It is almost three weeks since Home Fires was dropped by ITV but the noise on social media shows no signs of quietening. There is an impressive cross-section of people who comment on Facebook and Twitter. The majority of supporters are women but there is a strong male presence which, when I assessed it, almost matches the drama in terms of representation. I was once again reminded of Mark Umbers (Wing Commander Lucas) wise words when he wrote how the Home Fires story is told from the female perspective in a way that does not diminish its male characters. That’s exactly right and is one of the reasons why it has a strong male following as well as the perhaps-to-be-expected female audience.
St Boniface Church, Bunbury. Today’s view has hardly changed in 75 years.
This got me thinking about the profile of wartime villages in Britain. It was not the same as in the towns and cities, where factory workers were split almost 50/50 but the men were a great deal older, about 11 years on average, than they had been in the 1930s. The young men had in the main been conscripted. Women stepped up to the plate and took on roles that were hitherto the domain of men. They drove buses, became tram conductors, they made machines and munitions. In the countryside it was different. Women’s roles had changed in the Great War and with the birth of the WI they had a stronger sense of community than their urban counterparts. By 1916 women in the countryside made up a significant proportion of the labour force on farms. It is estimated that over 600,000 women worked in agriculture in the First World War, of which just 1/10th were members of the Women’s Land Army. The rest were wives, mothers, daughters of farmers and farm labourers who worked more often than not for no pay. It was simply expected that they would pick up where their young men had left off.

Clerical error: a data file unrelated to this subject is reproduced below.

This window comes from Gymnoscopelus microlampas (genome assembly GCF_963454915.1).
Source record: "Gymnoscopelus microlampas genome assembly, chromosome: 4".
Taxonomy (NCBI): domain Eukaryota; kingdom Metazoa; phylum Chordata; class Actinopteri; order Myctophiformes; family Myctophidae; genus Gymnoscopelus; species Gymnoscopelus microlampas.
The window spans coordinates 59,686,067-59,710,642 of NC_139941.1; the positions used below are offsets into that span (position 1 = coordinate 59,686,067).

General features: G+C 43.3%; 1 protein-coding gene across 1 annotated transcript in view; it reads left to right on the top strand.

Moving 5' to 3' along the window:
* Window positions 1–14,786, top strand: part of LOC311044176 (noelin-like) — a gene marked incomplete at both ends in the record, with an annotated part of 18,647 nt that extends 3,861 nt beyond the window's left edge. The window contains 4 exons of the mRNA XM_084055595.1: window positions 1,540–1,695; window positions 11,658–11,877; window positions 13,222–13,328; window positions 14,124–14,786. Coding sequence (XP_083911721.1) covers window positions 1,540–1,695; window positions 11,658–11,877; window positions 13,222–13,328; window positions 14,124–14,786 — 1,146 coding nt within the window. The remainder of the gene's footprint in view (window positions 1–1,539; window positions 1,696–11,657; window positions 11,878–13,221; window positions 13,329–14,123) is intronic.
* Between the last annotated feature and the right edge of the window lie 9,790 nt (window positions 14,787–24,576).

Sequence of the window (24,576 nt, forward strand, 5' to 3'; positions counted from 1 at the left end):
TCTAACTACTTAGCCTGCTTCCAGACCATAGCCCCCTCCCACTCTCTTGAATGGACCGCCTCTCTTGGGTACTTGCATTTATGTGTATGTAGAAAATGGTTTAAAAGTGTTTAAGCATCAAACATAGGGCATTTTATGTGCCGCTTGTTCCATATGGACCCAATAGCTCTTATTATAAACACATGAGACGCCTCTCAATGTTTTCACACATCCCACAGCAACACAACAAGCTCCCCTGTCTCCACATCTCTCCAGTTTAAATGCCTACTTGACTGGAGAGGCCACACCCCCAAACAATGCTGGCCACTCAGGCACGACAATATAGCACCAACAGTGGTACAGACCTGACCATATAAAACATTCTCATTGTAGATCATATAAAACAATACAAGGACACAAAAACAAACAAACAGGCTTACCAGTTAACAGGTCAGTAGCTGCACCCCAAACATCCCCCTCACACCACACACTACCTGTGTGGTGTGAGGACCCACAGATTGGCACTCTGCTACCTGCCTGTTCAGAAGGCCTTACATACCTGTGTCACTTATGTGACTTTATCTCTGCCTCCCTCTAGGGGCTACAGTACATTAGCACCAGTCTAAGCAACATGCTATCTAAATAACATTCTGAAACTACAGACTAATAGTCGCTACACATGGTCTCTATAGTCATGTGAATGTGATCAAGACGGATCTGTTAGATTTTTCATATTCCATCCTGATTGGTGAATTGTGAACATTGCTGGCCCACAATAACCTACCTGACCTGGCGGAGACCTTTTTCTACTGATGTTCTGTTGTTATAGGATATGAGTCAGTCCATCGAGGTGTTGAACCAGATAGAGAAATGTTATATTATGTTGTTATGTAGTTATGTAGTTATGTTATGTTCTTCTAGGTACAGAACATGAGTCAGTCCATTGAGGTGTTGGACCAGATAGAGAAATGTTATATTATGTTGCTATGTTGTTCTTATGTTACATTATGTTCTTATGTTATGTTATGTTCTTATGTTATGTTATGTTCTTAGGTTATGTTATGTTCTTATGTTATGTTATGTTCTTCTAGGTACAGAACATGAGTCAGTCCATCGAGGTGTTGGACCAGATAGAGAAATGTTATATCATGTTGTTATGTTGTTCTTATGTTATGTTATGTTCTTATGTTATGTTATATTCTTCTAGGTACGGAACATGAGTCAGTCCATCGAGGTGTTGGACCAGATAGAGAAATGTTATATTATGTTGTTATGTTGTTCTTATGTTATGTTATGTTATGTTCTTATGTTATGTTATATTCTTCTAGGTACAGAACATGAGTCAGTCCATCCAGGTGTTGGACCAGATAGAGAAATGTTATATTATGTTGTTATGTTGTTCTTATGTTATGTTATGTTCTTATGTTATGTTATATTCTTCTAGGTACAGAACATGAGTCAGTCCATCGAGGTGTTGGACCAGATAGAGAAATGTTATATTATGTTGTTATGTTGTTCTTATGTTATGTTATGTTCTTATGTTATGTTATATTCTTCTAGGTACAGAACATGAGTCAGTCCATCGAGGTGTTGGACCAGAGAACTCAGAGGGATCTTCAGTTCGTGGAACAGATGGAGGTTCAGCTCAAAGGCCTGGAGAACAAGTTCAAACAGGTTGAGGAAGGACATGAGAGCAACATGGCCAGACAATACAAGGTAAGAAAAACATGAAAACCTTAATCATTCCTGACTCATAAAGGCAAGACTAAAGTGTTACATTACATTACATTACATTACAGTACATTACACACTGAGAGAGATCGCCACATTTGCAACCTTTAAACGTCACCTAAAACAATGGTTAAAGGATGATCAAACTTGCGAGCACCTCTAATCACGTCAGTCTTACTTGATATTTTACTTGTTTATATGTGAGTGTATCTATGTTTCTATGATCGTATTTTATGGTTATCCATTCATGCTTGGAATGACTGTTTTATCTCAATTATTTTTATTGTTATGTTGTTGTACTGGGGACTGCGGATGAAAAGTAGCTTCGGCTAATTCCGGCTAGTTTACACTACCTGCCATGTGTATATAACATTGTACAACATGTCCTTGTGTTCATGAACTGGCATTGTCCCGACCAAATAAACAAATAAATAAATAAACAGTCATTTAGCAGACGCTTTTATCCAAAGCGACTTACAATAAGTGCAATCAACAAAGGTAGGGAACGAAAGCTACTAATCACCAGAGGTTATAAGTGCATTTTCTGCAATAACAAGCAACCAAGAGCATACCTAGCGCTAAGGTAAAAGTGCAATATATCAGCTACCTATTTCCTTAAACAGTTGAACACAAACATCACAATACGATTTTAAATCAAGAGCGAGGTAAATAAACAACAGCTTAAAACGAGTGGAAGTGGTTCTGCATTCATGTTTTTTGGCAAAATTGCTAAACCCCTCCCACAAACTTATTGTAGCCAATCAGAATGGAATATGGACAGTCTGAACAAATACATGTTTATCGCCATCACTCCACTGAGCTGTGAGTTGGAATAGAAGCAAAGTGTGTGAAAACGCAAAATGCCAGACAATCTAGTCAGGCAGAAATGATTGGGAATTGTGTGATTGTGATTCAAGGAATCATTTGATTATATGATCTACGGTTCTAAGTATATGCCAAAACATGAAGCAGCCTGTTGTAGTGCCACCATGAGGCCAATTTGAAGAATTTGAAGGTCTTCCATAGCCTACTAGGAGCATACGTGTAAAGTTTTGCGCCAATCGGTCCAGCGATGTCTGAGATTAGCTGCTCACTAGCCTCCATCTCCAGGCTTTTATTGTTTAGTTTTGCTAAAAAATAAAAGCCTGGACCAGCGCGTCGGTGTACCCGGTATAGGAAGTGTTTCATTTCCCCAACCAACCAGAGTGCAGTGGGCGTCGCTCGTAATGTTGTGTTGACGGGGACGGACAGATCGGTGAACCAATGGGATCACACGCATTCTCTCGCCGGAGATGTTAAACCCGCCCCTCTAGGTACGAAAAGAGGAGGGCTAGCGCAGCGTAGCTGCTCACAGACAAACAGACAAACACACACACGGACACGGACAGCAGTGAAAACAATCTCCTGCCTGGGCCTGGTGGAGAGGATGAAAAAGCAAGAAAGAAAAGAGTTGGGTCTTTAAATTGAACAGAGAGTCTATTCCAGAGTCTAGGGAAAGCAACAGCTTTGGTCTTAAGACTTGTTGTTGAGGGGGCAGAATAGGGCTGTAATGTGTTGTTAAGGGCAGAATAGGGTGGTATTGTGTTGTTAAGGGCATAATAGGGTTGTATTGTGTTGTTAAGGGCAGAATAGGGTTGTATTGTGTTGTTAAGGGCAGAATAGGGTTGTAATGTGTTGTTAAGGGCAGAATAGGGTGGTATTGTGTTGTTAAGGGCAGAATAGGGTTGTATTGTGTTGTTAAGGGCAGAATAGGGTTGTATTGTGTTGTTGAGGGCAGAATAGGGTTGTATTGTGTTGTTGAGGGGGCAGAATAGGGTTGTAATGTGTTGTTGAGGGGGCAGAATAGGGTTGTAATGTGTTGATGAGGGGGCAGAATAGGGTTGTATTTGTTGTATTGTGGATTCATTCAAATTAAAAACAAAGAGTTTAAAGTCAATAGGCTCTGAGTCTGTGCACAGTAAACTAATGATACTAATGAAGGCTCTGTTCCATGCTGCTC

Rolling forward two decades these women, now a generation older, knew that they would have to do the same as they had done in the previous war. This time they were better organised. The Women’s Institute, formed in 1915, was a huge help in that it offered a ready-made structure to get things done: to bust the government’s bureaucratic logjams and keep the countryside ticking. They also knew that this time they would be more directly involved. The editor of Home & Country wrote in 1940:
‘Women who were grown up in the last war remember, as hardest to bear, the thought that young lives were being paid for their safety. Young men are defending us now, in a manner beyond praise. But this time we have the honour of sharing a little of the danger.’
Mrs Dunne, county chairman of Herefordshire wrote to her eighty-five presidents: ‘We must remember that “The main purpose of WIs is to improve and develop conditions in rural life.” To do this we must not neglect the education and social side of our movement. The war threatens civilisation, and we must do our best through the stress and turmoil to preserve all that is good and beautiful and true.’